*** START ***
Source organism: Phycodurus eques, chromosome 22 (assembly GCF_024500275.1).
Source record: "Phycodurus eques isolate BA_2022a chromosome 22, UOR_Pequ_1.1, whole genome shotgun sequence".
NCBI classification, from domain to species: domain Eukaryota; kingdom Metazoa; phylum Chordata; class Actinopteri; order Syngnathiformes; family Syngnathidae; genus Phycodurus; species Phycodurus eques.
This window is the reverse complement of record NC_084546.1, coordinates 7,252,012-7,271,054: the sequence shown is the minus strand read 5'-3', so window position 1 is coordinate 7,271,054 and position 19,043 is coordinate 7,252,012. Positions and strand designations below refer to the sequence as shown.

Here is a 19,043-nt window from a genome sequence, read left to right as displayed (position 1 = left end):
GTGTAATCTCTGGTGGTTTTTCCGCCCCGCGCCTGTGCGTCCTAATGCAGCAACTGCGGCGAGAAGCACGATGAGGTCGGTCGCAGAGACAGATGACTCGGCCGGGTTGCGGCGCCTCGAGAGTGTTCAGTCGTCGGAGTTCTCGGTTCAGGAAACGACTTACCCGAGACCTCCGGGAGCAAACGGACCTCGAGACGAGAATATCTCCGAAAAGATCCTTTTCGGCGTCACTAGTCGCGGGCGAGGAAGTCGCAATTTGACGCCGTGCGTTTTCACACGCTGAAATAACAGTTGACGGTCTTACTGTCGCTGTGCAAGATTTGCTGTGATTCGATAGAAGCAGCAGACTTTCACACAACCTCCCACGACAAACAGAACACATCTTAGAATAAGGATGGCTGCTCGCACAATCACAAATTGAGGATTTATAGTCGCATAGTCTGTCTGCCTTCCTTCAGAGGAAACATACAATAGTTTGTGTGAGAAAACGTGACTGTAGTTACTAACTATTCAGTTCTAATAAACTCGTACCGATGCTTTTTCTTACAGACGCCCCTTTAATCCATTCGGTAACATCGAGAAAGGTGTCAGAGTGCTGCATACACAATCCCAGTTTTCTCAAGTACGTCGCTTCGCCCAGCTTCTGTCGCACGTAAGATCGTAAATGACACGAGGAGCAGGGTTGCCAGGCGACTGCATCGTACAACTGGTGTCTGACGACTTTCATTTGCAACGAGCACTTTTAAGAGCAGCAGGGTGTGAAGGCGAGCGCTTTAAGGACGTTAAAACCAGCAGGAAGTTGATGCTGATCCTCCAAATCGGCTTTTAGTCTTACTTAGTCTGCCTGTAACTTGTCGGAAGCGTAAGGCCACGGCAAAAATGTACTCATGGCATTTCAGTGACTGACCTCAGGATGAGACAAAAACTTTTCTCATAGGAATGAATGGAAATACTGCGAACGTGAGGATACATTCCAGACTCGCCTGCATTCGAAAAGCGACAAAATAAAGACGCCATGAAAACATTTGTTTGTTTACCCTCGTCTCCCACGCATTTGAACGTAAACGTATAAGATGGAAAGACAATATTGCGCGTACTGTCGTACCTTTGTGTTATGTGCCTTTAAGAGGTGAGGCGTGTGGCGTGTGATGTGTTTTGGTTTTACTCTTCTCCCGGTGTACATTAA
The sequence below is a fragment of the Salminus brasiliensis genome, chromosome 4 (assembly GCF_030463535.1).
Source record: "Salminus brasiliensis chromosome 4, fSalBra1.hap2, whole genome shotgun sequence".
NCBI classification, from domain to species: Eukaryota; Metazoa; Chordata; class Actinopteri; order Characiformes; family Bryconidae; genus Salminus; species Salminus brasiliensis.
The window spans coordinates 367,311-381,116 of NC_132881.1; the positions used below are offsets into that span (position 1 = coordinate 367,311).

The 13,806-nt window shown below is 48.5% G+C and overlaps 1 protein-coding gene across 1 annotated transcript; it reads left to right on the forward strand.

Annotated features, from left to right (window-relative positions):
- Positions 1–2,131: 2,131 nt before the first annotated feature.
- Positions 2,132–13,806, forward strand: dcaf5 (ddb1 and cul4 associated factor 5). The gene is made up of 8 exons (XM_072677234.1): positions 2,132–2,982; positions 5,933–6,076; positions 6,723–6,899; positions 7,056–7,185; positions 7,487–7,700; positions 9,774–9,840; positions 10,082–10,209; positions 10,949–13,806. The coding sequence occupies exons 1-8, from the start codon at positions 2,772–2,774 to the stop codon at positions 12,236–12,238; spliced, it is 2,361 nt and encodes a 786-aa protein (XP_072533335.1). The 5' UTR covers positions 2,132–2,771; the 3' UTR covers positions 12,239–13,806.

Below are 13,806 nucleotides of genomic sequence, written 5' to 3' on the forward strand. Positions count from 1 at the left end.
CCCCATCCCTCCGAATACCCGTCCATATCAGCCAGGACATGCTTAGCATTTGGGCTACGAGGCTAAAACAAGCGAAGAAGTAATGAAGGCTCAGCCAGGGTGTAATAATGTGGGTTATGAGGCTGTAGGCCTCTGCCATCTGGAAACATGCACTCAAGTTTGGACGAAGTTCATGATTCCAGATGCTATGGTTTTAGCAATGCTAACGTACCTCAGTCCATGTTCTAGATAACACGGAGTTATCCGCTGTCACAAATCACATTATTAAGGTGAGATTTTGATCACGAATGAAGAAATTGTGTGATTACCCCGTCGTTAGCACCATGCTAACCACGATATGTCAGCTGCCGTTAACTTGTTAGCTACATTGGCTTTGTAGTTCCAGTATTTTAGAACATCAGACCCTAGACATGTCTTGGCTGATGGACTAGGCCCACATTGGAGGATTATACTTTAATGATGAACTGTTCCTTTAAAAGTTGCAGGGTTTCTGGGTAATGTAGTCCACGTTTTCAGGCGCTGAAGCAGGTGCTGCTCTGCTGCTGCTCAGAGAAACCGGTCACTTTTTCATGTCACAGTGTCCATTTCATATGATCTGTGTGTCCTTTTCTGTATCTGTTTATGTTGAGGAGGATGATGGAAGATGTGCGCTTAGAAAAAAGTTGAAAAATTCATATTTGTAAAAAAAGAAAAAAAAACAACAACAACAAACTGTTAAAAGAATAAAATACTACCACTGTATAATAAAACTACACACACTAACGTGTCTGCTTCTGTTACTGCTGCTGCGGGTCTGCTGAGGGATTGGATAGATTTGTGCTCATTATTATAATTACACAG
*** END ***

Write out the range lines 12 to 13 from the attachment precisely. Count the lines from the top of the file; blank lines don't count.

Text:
Annotated features, from left to right (window-relative positions):
- Positions 1–2,131: 2,131 nt before the first annotated feature.